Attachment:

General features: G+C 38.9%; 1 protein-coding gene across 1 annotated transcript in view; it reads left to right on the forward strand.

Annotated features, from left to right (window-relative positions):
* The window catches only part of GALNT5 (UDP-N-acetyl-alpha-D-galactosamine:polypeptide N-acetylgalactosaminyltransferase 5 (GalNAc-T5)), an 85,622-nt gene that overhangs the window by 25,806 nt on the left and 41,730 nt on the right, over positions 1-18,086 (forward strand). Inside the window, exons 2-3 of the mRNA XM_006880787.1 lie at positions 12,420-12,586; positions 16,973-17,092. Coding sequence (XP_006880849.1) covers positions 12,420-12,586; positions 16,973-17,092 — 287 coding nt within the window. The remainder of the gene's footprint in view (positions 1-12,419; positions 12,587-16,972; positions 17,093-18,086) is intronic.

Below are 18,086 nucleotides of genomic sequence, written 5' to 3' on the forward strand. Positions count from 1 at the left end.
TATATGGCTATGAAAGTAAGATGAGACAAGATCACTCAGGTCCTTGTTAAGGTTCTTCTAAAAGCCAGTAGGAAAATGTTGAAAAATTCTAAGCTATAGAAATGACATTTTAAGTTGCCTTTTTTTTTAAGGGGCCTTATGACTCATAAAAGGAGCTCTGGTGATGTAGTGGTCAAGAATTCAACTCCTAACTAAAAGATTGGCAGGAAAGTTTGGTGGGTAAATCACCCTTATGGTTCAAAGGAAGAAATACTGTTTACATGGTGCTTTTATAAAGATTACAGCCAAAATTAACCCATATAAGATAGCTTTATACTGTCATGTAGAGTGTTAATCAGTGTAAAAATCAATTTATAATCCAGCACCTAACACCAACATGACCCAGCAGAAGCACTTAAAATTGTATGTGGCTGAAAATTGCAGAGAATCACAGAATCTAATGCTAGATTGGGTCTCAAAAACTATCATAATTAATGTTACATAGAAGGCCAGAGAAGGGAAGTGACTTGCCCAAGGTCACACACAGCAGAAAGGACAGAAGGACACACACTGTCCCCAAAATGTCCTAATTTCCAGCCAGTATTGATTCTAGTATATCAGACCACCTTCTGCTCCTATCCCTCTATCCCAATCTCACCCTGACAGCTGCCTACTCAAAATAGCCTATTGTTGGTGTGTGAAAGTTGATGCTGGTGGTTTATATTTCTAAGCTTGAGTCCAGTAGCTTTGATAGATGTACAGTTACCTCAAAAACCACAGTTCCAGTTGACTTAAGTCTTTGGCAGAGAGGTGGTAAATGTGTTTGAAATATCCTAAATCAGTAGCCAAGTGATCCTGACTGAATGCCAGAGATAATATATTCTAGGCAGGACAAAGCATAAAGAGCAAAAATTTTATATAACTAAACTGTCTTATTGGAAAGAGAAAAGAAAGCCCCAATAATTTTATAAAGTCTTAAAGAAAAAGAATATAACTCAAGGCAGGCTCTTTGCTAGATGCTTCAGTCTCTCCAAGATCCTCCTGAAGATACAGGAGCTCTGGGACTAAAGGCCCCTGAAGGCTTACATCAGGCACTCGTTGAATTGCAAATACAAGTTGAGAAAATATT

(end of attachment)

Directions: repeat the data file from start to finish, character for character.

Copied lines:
General features: G+C 38.9%; 1 protein-coding gene across 1 annotated transcript in view; it reads left to right on the forward strand.

Annotated features, from left to right (window-relative positions):
* The window catches only part of GALNT5 (UDP-N-acetyl-alpha-D-galactosamine:polypeptide N-acetylgalactosaminyltransferase 5 (GalNAc-T5)), an 85,622-nt gene that overhangs the window by 25,806 nt on the left and 41,730 nt on the right, over positions 1-18,086 (forward strand). Inside the window, exons 2-3 of the mRNA XM_006880787.1 lie at positions 12,420-12,586; positions 16,973-17,092. Coding sequence (XP_006880849.1) covers positions 12,420-12,586; positions 16,973-17,092 — 287 coding nt within the window. The remainder of the gene's footprint in view (positions 1-12,419; positions 12,587-16,972; positions 17,093-18,086) is intronic.

Below are 18,086 nucleotides of genomic sequence, written 5' to 3' on the forward strand. Positions count from 1 at the left end.
TATATGGCTATGAAAGTAAGATGAGACAAGATCACTCAGGTCCTTGTTAAGGTTCTTCTAAAAGCCAGTAGGAAAATGTTGAAAAATTCTAAGCTATAGAAATGACATTTTAAGTTGCCTTTTTTTTTAAGGGGCCTTATGACTCATAAAAGGAGCTCTGGTGATGTAGTGGTCAAGAATTCAACTCCTAACTAAAAGATTGGCAGGAAAGTTTGGTGGGTAAATCACCCTTATGGTTCAAAGGAAGAAATACTGTTTACATGGTGCTTTTATAAAGATTACAGCCAAAATTAACCCATATAAGATAGCTTTATACTGTCATGTAGAGTGTTAATCAGTGTAAAAATCAATTTATAATCCAGCACCTAACACCAACATGACCCAGCAGAAGCACTTAAAATTGTATGTGGCTGAAAATTGCAGAGAATCACAGAATCTAATGCTAGATTGGGTCTCAAAAACTATCATAATTAATGTTACATAGAAGGCCAGAGAAGGGAAGTGACTTGCCCAAGGTCACACACAGCAGAAAGGACAGAAGGACACACACTGTCCCCAAAATGTCCTAATTTCCAGCCAGTATTGATTCTAGTATATCAGACCACCTTCTGCTCCTATCCCTCTATCCCAATCTCACCCTGACAGCTGCCTACTCAAAATAGCCTATTGTTGGTGTGTGAAAGTTGATGCTGGTGGTTTATATTTCTAAGCTTGAGTCCAGTAGCTTTGATAGATGTACAGTTACCTCAAAAACCACAGTTCCAGTTGACTTAAGTCTTTGGCAGAGAGGTGGTAAATGTGTTTGAAATATCCTAAATCAGTAGCCAAGTGATCCTGACTGAATGCCAGAGATAATATATTCTAGGCAGGACAAAGCATAAAGAGCAAAAATTTTATATAACTAAACTGTCTTATTGGAAAGAGAAAAGAAAGCCCCAATAATTTTATAAAGTCTTAAAGAAAAAGAATATAACTCAAGGCAGGCTCTTTGCTAGATGCTTCAGTCTCTCCAAGATCCTCCTGAAGATACAGGAGCTCTGGGACTAAAGGCCCCTGAAGGCTTACATCAGGCACTCGTTGAATTGCAAATACAAGTTGAGAAAATATT